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The Tragedy of Compromise

by Ernest Pickering

Salad Bar Sanctuaries

The Concept of "Marketing for Jesus"

One of my wife's favorite restaurant experiences is the trip to the salad bar. She can make a whole meal from the delicacies found there. The wider the selection, the more she enjoys it.

Many contemporary churches have become specialists in operating a spiritual "salad bar." There is something for everyone. If you do not like one offering, you can readily find something else more acceptable to your spiritual palate. Such a "salad bar" approach attracts large numbers of people, but does it build strong churches?

Is the Customer Always Right?

Many modern churches are being built on the concept that one must discover what the marketplace demands and then suit one's ministry to those demands. It is the capitalistic spirit in religious garb. One large church in a midwestern city surveyed its surrounding neighborhoods and asked the residents what kind of church they would prefer to see there. The local residents gave many suggestions, and the church then set about to create a new church patterned after these expressed desires. Those polled, for instance, thought the name "Baptist" was offensive and so the church obligingly dropped the title.

We fail to see any scriptural support for the concept of "church marketing" so widely heralded today. The apostles conducted no surveys of the godless multitudes in Roman cities in order to ascertain what kind of church they might think appropriate. They followed the patterns revealed to them by God, not the opinions uncovered in a neighborhood survey. What do unsaved people know about the proper nature of a church? Nothing! They are spiritually incompetent, blind, and rebellious against God. They do not possess the spiritual ability necessary to assess properly the genuineness of a church. They are dead in trespasses and sins. Dead people do not make very good judgments.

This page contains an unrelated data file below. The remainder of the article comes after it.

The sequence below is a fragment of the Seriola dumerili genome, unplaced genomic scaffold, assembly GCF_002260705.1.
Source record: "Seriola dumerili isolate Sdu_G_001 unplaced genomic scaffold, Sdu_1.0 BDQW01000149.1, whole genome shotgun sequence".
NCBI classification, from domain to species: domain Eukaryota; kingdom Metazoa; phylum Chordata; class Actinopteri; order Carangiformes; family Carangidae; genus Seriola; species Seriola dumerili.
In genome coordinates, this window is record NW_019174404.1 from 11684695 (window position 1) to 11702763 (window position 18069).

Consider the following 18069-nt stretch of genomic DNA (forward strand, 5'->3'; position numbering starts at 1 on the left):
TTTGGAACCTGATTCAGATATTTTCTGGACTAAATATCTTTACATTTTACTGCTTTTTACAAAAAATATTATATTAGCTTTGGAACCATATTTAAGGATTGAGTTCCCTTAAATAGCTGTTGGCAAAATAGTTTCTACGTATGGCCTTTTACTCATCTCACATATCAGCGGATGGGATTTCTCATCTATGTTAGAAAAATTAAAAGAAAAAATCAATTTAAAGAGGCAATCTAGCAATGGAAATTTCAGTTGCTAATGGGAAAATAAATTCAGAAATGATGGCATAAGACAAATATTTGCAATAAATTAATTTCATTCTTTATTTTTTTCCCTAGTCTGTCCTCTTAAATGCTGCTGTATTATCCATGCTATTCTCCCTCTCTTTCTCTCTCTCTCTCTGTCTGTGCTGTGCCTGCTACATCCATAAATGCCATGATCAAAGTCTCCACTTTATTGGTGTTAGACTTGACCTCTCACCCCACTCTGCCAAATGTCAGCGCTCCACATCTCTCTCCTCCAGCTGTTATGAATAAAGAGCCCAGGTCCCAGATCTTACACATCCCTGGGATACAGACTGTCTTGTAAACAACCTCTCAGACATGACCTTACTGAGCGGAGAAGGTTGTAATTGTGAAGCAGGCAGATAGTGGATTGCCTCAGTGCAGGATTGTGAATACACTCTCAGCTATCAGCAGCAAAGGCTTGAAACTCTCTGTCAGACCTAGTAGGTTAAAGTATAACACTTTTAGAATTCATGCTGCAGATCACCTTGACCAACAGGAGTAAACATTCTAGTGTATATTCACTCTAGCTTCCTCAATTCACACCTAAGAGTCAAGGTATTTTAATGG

As a matter of fact, the kind of church desired by the average unsaved American may be totally opposite of that described in the New Testament. The unsaved person wants a church that will make him feel good whereas the Lord wants a church that will make him feel the heavy guilt of his sin. The unsaved person likes the jangle of contemporary musical styles whereas the Lord desires music that magnifies the Savior. The unsaved person wants a church that has few standards or requirements whereas the Lord desires a church that calls people to selfless, sacrificial service. The Lord does not invite the unsaved to critique His church because they are "haters of God, . . . proud, . . . [and] without understanding" (Rom. 1:30-31). The will of God as to the organization, methodology, and message of the local church is revealed in the New Testament. These revelations are not subject to adjustment or debate, nor are they open to the correction of those who have no spiritual discernment.

The Aisle to the Salad Bar

The current fad of church marketing was conceived within New Evangelicalism. Many of the leaders of the movement were educated in New Evangelical institutions. Leith Anderson, as an example, is the author of two popular books outlining the church marketing approach. He is a graduate of two leading New Evangelical schools—Conservative Baptist Seminary in Denver and Fuller Theological Seminary.

Principles inherent in New Evangelicalism have appeared also in the church marketing movement where they have been applied specifically to the field of church growth. While some fundamentalists have become enamored with church marketing techniques, it is primarily New Evangelicals that have promoted and practiced them. Some guiding principles that church marketing advocates have inherited from New Evangelicals can be enumerated.

A Disdain for So-Called Negativism

New Evangelicals have shied away from publicly criticizing the theology of other evangelicals. In a similar vein, church marketing advocates advise those who would build successful, growing churches not to criticize the views of fellow believers. As an example, charismatic theology is not challenged by noncharismatics. For this reason charismatics can often feel comfortable in a church whose official doctrinal statement may be noncharismatic.

 

The Tradedy of Compromise. ByErnest Pickering. ©1994. BJU Press. Reproduction prohibited. This work is available for purchase at the Bob Jones University Campus Store (phone: 1-800-252-1927; web address: www.bju.edu/store.)

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